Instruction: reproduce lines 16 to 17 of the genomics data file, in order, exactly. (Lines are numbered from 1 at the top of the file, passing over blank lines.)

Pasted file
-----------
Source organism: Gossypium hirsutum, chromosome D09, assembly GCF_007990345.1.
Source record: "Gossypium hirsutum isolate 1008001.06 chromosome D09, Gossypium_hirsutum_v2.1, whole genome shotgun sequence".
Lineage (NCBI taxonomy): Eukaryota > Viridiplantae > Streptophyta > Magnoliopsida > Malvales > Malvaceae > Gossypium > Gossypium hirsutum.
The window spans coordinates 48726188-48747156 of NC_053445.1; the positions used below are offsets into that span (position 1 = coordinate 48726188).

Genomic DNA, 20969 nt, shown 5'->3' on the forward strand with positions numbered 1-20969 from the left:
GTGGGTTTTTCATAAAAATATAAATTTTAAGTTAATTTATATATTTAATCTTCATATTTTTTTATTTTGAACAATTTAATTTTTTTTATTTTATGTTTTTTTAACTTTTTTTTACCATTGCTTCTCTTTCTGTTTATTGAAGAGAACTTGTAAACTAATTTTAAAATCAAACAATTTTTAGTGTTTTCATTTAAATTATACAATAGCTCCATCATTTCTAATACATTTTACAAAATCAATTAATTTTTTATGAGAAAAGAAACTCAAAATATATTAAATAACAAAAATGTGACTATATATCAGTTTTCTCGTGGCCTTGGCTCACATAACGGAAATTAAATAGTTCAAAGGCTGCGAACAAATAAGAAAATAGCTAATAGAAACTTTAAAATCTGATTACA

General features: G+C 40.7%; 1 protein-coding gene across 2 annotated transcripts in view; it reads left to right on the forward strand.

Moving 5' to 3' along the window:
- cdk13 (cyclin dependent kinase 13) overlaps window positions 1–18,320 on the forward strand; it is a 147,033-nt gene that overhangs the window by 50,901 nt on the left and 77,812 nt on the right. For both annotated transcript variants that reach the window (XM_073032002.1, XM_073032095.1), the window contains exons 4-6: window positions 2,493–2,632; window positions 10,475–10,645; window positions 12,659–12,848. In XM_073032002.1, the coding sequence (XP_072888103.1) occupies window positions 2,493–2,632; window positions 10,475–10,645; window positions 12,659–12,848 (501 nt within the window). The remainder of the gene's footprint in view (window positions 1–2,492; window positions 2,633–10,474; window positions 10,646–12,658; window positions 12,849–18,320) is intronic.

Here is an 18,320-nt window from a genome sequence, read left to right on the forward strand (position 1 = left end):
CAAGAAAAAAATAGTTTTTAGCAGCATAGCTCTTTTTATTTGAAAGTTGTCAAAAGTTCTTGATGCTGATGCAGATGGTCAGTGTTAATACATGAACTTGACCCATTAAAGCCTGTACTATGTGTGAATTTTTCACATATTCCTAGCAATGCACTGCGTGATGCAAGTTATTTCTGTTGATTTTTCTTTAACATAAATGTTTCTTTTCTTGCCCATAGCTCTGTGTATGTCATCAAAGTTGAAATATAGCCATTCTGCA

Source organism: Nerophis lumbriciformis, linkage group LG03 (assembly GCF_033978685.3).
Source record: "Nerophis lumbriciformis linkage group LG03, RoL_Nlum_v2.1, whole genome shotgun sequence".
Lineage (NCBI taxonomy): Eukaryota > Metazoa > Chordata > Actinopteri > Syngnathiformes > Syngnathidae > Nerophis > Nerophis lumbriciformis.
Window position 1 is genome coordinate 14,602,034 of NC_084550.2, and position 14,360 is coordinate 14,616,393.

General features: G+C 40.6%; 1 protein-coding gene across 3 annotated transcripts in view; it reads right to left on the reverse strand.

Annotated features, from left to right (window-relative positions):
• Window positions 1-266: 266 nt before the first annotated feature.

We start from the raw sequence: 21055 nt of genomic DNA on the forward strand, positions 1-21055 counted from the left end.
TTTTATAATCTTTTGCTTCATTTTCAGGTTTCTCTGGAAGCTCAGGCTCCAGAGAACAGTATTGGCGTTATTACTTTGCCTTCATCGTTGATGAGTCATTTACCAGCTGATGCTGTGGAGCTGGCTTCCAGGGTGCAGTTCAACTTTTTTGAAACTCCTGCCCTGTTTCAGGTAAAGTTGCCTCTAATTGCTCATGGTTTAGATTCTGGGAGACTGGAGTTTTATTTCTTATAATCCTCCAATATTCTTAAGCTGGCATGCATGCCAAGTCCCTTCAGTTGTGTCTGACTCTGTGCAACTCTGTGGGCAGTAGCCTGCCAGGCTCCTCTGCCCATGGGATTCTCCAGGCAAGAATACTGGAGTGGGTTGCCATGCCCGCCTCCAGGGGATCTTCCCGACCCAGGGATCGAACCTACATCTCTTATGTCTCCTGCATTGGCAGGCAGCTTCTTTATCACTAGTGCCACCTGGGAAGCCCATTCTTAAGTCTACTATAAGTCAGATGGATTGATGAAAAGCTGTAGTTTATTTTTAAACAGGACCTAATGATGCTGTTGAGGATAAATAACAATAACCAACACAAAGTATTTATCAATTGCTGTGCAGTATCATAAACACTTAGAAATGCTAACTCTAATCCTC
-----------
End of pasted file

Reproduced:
General features: G+C 40.6%; 1 protein-coding gene across 3 annotated transcripts in view; it reads right to left on the reverse strand.

Annotated features, from left to right (window-relative positions):